e control of wealth simply states that the individuals who have money can avoid certain situations by flaunting their wealth and being involved in making the laws that govern everyone.
The support for the social movement in the form of protesting often occurs when more than one individual feels cheated or unjustly treated. “Protesting is not really a matter of free choice because it is not freely available to all groups all of the time and is not available to lower-class groups in any form” (Piven & Cloward, 1977, 3). In order for a protest to occur, the group of people experiencing the unfair or unjust treatment must believe that a wrong has been done toward them and needs immediate redress (Piven & Cloward, 1977, 12)
Protests by large groups of poor people often occur when the individual’s thought process is altered and the action or reaction to that thought process demands the attention of those people in power. Piven and Cloward (1977) discussed three areas that involve the thought process. The first is the perceived loss of legitimacy of the system. The second is the demand for change to the current routine. Finally, the individual needs to believe that their actions will make a difference in the future (Piven & Cloward, 1977, 4). Voting is considered the appropriate method that allows social change to occur properly, but when groups of people experience deprivation and oppression they begin to question the institutional patterns that direct their daily routine. Once defiance toward the authority associated with the groups daily expectation occurs, a protest is soon to follow (Piven & Cloward, 1977, 21). Authority figures wishing to placate the protest may offer concessions, quiet the disturbance, and try to undermine the sympathy of other community members to quell the situation as quickly and efficiently as possible.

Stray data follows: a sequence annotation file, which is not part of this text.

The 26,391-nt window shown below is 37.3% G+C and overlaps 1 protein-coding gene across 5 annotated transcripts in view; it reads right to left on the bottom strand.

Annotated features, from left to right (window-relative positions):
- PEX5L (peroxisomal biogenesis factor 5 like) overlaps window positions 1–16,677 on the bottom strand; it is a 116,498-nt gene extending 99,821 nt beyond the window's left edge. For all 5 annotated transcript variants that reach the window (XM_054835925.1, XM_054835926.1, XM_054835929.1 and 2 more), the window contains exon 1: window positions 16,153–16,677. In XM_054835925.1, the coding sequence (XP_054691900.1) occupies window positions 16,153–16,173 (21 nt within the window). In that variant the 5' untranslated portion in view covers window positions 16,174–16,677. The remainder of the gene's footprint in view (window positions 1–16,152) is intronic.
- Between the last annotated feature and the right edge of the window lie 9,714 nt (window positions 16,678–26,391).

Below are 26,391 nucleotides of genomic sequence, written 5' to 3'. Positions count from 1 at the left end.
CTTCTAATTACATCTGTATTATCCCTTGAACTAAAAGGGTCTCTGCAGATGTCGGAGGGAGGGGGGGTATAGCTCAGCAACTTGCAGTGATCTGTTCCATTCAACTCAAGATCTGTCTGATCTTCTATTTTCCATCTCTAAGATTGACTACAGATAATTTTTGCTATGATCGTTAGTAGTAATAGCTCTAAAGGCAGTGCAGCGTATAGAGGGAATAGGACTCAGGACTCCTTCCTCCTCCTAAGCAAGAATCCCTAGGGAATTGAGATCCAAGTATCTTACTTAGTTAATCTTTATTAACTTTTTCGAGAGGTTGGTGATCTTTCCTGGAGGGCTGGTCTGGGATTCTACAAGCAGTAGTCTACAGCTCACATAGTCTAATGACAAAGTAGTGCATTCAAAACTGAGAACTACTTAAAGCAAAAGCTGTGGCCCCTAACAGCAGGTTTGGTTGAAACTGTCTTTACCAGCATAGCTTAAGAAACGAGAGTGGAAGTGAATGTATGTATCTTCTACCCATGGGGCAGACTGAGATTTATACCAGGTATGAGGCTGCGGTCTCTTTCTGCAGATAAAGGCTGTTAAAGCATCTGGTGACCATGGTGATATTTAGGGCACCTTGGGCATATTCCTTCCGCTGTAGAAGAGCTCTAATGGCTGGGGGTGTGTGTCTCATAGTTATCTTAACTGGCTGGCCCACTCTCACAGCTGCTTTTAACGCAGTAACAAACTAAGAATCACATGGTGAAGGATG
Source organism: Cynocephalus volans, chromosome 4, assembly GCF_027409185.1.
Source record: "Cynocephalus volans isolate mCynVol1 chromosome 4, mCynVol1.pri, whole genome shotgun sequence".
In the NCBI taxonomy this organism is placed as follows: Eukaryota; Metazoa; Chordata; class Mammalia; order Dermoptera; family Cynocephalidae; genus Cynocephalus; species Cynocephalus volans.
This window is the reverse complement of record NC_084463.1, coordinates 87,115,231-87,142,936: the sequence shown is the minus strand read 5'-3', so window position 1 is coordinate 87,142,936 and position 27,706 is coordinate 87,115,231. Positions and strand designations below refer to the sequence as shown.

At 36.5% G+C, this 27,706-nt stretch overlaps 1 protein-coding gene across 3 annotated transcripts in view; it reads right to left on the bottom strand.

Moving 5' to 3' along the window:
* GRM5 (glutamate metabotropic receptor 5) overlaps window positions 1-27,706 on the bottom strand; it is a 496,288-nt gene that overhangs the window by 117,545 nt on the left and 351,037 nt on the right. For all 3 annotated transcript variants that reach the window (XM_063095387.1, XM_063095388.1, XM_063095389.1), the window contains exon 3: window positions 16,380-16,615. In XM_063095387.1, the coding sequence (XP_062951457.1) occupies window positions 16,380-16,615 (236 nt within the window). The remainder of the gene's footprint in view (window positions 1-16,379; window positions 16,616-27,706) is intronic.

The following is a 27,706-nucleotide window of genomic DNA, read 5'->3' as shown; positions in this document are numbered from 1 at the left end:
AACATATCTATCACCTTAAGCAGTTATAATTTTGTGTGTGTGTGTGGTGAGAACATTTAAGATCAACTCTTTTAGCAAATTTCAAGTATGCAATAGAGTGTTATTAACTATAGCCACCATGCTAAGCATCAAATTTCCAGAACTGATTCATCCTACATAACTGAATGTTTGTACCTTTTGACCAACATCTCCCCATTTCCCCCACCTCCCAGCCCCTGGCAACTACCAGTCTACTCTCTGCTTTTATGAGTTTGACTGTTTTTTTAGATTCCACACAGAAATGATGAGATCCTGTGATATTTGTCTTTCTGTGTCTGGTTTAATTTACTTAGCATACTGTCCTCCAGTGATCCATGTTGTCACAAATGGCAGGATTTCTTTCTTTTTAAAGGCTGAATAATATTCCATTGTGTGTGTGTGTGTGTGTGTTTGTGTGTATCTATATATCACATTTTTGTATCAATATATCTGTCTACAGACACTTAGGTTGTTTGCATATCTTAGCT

Protesting, in various forms, is the only way poor people can take a stand against injustices and unfair treatment forced